BLUF (Bottom Line Up Front): Our Gas Line Inspection failed so therefore, so did the framing.
The Gas Line failed due to a technicality (not related to safety or even the concern that there was a leak or possibility of a leak or fire). This was required before the framing inspection could be completed. I had watched the gauge hold the pressure and not lose a single PSI for over a week. The test the plumbers performed actually exceeded the counties standards but was not the proper one for this county so they failed it. We are at the junction of three counties, so it is confusing for some of the trades. Some RH developments here span two counties.
So the domino effect...although the plumbers fixed it on the site...the inspector wouldn't stay and sign it off. The framing inspector showed up and even though the discrepancy had been fixed, he wouldn't even step foot in the house. Of course the inspectors are booked tomorrow and so we have to wait until Friday. My largest concern is that the framing will fail too and we will have to wait until next Monday losing 5 working days. We are already behind by "MY schedule", this would not be good for the project.
The County Inspector Conspiracy:
Before we broke ground I had went through county inspection results for other homes in the area and noted that most inspections in our county did not pass the first time around. I had anticipated this and built this into my own version of the construction schedule. I was of course hoping for the best but am not surprised.
I feel as if it's the counties way of increasing revenue at our expense. At this point I would personally cut them a check so they would stop delaying my project. Each failed inspection has cost me 3 or more days each. On a 98 day build 12 to 15 of these days or more seem to just be due to county inspections. RH factors this in and passes the cost to us. I don't even want to know what RH's the fully burdened rate is and the fact that 1/8 of the schedule (at least for my home) has been inspection delays. The sad truth is the county makes an extra $60.60 for a re-inspect x 10 inspections or about $600 over and above the nearly $2,000 they charge anyway. If they want $2,600 to build a house in our county, then they should just charge that. The issue I have is they are already costing me thousands in pass along costs from RH plus the heartache of possibly not closing on time (or at the time we really need, not the time RH estimated). I would gladly pay the $600 and call it good...in fact make it an even $1,000 and call it gratuity (or extortion which ever way you look at it).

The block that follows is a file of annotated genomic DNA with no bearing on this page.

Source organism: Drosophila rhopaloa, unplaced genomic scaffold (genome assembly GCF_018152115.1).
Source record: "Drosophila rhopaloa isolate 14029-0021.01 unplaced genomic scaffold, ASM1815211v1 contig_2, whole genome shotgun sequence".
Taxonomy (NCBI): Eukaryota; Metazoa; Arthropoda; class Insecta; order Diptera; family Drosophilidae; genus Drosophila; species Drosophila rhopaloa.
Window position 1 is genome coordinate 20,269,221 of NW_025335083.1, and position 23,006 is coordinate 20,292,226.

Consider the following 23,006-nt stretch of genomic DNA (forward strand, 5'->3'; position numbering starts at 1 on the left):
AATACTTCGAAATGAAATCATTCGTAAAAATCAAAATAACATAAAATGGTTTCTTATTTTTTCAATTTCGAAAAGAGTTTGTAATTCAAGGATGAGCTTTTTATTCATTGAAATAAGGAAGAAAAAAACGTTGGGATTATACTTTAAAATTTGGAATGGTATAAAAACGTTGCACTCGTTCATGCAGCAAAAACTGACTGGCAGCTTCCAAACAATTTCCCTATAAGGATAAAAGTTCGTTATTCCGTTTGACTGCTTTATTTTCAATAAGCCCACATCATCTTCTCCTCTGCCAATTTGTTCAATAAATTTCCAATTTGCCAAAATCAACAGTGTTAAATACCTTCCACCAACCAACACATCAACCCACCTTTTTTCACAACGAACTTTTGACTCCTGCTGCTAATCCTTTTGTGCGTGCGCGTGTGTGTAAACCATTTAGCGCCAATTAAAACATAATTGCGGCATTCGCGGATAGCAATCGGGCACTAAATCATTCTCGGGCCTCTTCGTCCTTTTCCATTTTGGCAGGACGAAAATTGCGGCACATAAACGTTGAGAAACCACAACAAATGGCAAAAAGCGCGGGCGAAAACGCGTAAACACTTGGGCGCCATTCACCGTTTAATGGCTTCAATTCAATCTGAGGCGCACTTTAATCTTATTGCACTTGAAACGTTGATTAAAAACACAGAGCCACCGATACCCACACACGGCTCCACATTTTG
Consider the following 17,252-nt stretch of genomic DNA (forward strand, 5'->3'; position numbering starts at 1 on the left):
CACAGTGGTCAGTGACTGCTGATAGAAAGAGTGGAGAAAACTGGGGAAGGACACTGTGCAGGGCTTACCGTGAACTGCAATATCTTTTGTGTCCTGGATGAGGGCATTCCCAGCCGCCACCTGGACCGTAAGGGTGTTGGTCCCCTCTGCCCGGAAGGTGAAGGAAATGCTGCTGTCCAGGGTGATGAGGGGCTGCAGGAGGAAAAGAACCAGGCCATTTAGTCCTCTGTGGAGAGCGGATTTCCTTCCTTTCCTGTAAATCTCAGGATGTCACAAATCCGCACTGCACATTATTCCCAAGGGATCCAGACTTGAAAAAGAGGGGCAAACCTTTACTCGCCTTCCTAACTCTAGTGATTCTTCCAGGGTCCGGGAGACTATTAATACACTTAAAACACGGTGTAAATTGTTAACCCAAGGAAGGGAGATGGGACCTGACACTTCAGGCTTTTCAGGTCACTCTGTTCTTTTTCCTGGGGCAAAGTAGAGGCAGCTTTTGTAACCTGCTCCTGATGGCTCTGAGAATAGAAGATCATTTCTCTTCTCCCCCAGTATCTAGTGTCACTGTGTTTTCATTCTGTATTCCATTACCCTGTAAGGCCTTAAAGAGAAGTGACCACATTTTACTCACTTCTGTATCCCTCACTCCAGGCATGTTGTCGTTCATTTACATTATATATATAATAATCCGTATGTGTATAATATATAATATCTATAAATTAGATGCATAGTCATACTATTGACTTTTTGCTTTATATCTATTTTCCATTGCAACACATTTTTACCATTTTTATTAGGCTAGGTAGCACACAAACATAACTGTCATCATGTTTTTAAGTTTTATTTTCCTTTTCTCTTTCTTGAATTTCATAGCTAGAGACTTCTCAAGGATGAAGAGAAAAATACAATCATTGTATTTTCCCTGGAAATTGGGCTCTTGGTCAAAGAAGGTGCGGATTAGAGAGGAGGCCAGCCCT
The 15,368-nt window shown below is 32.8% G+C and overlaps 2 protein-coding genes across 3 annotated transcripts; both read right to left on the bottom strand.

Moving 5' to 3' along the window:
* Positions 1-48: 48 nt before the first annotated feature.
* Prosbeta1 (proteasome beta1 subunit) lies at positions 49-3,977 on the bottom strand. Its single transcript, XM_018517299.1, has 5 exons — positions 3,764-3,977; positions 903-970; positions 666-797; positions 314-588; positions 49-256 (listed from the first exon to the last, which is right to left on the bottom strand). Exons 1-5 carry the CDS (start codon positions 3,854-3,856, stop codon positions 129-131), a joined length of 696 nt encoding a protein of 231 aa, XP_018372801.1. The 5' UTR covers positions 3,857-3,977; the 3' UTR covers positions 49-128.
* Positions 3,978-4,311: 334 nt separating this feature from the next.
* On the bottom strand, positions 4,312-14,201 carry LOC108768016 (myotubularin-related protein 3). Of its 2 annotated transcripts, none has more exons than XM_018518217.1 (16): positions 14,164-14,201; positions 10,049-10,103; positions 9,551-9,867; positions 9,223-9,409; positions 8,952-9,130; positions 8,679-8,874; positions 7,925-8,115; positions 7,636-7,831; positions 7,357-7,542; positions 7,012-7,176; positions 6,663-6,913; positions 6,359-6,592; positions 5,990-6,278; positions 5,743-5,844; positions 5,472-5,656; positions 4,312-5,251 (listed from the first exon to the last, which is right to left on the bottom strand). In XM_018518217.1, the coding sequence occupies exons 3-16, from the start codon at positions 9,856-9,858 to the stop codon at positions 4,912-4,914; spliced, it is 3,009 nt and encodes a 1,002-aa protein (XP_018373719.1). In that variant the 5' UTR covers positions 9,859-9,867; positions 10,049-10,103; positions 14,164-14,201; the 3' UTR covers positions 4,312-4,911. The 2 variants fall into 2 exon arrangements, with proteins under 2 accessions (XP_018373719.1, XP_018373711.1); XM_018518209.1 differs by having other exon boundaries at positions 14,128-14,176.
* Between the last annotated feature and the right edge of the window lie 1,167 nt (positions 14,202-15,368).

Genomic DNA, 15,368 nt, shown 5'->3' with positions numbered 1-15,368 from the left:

A look ahead:
If we pass both inspections Friday (June 1st), we will begin insulation over the weekend.
We are going to do our Pre-Drywall meeting Friday (June 1st) no matter what. I'm not going to be the long pole in the tent.
Sheetrock should be arriving Monday (June 3rd), hopefully followed by a robust workforce to hang it.
I should get status on the masons and when they are going to brick our house tomorrow (Thursday, May 30th).
|This Blue Vapor Barrier runs from the Foundation up over the sill plates, rim|
joists and the bottom of the wall sheathing (OSB on the walls).
|It raps all the way around and is sealed with tar|
|Lots of pipes and other Misc eye soars on the side|
of my house. All weather tight though...
|Basement bathroom vent...sealed|
Some pics of the outside electrical rough-ins:
|Porch lights, outside outlet and door bell wire (would probably like to just|
|This is a random outside outlet...not even sure what this goes to.|
It's nowhere near the AC units or the porch/patio
|Grounding wire for the house...|
Sump Pump Drainage:
|Our sump pump was off for a few days because the foundation crew|
sealed up the extension cord in the foundation and had to cut it.
So we just got another one out there and plugged it back in.
Our own little Lake Erie, I guess.